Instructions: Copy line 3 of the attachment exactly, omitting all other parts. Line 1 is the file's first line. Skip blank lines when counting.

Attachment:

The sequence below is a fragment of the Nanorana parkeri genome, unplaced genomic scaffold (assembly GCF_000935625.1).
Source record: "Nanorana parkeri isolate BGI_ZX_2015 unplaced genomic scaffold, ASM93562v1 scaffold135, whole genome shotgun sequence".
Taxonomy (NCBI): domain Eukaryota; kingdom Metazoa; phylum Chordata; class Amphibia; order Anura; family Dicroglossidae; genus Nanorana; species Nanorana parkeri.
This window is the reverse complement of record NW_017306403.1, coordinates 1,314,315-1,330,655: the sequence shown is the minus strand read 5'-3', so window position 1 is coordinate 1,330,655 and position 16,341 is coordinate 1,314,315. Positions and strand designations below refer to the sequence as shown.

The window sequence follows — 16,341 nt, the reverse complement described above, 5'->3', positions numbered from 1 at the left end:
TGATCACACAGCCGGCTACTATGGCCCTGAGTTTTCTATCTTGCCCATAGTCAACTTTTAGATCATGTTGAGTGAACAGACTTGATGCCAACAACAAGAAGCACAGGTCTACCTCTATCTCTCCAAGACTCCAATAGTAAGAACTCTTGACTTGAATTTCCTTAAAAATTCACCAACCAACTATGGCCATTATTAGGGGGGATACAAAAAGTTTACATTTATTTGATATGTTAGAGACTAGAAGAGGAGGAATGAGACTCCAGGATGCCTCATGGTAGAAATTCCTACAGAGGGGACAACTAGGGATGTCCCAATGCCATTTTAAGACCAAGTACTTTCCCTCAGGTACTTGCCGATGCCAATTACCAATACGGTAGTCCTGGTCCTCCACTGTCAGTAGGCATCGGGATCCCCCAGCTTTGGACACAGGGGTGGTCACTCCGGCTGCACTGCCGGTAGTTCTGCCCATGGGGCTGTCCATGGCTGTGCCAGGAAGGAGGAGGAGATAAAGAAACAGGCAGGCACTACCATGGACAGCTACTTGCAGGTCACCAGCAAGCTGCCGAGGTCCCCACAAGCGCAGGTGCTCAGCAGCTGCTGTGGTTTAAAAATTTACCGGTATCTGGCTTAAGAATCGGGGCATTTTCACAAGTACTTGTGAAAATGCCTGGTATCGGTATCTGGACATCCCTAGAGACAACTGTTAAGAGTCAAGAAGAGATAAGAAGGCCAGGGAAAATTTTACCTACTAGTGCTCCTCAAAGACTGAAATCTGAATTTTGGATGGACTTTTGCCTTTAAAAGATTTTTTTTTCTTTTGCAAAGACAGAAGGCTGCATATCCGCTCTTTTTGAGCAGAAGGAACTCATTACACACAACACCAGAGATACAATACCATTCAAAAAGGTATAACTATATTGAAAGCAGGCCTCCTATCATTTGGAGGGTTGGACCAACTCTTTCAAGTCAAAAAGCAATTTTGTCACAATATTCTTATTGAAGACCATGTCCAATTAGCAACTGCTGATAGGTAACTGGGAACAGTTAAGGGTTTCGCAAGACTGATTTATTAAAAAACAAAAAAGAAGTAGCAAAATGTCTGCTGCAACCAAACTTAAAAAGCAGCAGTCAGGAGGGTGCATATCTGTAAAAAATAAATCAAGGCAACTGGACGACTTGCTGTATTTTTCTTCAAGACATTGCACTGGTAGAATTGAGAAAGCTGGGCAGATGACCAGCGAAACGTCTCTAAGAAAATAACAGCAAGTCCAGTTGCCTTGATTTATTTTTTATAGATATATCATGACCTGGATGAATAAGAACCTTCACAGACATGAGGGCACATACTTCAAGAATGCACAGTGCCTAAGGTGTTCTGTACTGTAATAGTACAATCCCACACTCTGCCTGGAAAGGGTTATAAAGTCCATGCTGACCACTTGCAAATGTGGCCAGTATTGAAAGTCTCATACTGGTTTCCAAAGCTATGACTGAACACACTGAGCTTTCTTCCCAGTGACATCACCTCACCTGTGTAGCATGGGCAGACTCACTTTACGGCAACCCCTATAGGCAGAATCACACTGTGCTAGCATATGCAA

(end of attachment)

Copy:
Taxonomy (NCBI): domain Eukaryota; kingdom Metazoa; phylum Chordata; class Amphibia; order Anura; family Dicroglossidae; genus Nanorana; species Nanorana parkeri.